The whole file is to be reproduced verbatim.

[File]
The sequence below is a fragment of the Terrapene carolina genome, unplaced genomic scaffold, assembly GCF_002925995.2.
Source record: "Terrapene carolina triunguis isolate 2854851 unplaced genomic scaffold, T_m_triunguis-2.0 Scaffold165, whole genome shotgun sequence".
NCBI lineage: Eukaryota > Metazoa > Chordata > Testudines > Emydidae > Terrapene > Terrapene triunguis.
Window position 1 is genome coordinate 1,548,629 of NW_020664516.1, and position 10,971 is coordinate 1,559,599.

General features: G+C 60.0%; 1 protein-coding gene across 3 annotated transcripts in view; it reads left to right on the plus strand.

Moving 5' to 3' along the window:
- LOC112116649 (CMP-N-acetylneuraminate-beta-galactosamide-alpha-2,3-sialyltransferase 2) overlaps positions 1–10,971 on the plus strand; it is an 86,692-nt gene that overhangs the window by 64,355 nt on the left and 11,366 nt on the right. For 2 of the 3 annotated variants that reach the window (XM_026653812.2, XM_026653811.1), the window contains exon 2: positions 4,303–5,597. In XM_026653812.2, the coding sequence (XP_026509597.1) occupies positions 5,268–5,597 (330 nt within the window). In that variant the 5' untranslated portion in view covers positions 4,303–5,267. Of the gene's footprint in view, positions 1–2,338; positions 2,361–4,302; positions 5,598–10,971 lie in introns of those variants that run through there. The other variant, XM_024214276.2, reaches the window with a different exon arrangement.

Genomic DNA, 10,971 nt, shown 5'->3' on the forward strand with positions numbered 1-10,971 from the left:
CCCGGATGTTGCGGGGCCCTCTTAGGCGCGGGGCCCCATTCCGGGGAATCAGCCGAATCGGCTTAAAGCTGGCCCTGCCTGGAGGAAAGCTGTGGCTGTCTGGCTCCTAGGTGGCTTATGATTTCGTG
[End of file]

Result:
The sequence below is a fragment of the Terrapene carolina genome, unplaced genomic scaffold, assembly GCF_002925995.2.
Source record: "Terrapene carolina triunguis isolate 2854851 unplaced genomic scaffold, T_m_triunguis-2.0 Scaffold165, whole genome shotgun sequence".
NCBI lineage: Eukaryota > Metazoa > Chordata > Testudines > Emydidae > Terrapene > Terrapene triunguis.
Window position 1 is genome coordinate 1,548,629 of NW_020664516.1, and position 10,971 is coordinate 1,559,599.

General features: G+C 60.0%; 1 protein-coding gene across 3 annotated transcripts in view; it reads left to right on the plus strand.

Moving 5' to 3' along the window:
- LOC112116649 (CMP-N-acetylneuraminate-beta-galactosamide-alpha-2,3-sialyltransferase 2) overlaps positions 1–10,971 on the plus strand; it is an 86,692-nt gene that overhangs the window by 64,355 nt on the left and 11,366 nt on the right. For 2 of the 3 annotated variants that reach the window (XM_026653812.2, XM_026653811.1), the window contains exon 2: positions 4,303–5,597. In XM_026653812.2, the coding sequence (XP_026509597.1) occupies positions 5,268–5,597 (330 nt within the window). In that variant the 5' untranslated portion in view covers positions 4,303–5,267. Of the gene's footprint in view, positions 1–2,338; positions 2,361–4,302; positions 5,598–10,971 lie in introns of those variants that run through there. The other variant, XM_024214276.2, reaches the window with a different exon arrangement.

Genomic DNA, 10,971 nt, shown 5'->3' on the forward strand with positions numbered 1-10,971 from the left:
CCCGGATGTTGCGGGGCCCTCTTAGGCGCGGGGCCCCATTCCGGGGAATCAGCCGAATCGGCTTAAAGCTGGCCCTGCCTGGAGGAAAGCTGTGGCTGTCTGGCTCCTAGGTGGCTTATGATTTCGTG